Dr. Nate Kreuter (Western Carolina University) uses a student/instructor contract as a way of helping students understand both his expectations of them and what they can expect from him.
As you can see, he uses humor but still makes it clear that he (1) expects the students to do the work, (2) gives them the choice to drop so that others can take the course if they are unable/unwilling to take the course seriously, (3) knows this is a great course (self-fulfilling prophecy here), and (4) realizes that while this may not be a legal document, he expects the students to illustrate their commitment to the course by signing it.
Here's his intro:
Welcome to the class. You’re probably wondering what this class contract is about, so I’ll go ahead and explain. I want to make sure that everyone in this class realizes from the beginning what we will be doing and what my expectations are for each and every student. This document is not intended to discourage you generally or to encourage you to drop the class. Just the opposite. I honestly think this will be the best section of Composition 101 offered in the Department of English this year. But I know for a fact that it will be one of the most demanding. The risks and rewards are great. If you put in the work, this will be a wonderful class. If you don’t, you and I will both be miserable. So, I’ve listed some of my expectations below. Look over them. Carefully. The reading and writing demands of this class are high. But the readings are also unusually enjoyable and the assignments will be, I hope, also enjoyable and enriching. If you can commit to doing this work, go ahead and sign the contract. If you can’t, consider giving up your seat to someone who can. This contract is not all-inclusive but should give you a pretty good idea of my expectations for the semester.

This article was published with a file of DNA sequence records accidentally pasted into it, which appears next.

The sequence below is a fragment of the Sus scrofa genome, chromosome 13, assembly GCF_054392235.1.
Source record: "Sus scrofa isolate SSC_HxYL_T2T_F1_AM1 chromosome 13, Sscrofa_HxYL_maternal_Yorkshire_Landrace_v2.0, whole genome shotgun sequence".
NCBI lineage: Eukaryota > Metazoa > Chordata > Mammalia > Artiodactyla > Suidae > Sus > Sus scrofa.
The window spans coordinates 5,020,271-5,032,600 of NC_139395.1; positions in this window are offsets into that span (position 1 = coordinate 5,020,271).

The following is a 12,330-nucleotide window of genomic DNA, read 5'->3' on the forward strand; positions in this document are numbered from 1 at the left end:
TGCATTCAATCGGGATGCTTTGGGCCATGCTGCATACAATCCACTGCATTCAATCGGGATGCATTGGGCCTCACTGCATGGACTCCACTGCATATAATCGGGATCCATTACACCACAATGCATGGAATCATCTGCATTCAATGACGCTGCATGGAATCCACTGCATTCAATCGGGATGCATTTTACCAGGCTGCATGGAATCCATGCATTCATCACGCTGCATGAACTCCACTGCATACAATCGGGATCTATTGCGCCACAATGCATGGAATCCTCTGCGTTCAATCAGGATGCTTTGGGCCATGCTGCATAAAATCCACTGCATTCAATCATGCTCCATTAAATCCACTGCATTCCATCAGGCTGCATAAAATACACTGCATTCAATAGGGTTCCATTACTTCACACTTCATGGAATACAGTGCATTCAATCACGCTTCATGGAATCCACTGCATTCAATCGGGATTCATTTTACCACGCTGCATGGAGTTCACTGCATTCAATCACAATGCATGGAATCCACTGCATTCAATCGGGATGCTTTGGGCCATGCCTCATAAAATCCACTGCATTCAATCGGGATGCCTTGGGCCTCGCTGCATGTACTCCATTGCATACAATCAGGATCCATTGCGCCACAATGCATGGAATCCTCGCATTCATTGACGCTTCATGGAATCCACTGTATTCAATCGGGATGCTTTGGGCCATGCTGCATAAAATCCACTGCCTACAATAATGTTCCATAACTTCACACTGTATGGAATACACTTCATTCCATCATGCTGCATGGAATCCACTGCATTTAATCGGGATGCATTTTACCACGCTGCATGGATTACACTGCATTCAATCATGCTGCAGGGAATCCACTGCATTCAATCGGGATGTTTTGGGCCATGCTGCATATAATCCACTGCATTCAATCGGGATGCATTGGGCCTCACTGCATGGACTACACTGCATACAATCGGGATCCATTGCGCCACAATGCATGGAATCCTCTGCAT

Please note that the course is designed to start very quickly, with a lot of work and reading due up front, and is designed so that the amount of work you have to do will gradually decline over the course of the semester. The hope is that you will have the bulk of the difficult work for this course completed by the time your other classes are becoming especially burdensome at the end of the semester.
The reality of this contract is that it is meaningless. If you sign it but fail to uphold your end of the bargain, I can’t do anything to you. I can’t have you expelled, or even lower your grade. However, I am absolutely certain that I will hold up my end of the bargain, and I hope you will too. Our word will be our bond. Welcome again to the class. Sign the contract, do the work, enjoy yourselves, make friends, and let’s never have to speak of contracts or similar unpleasantness from this day forward.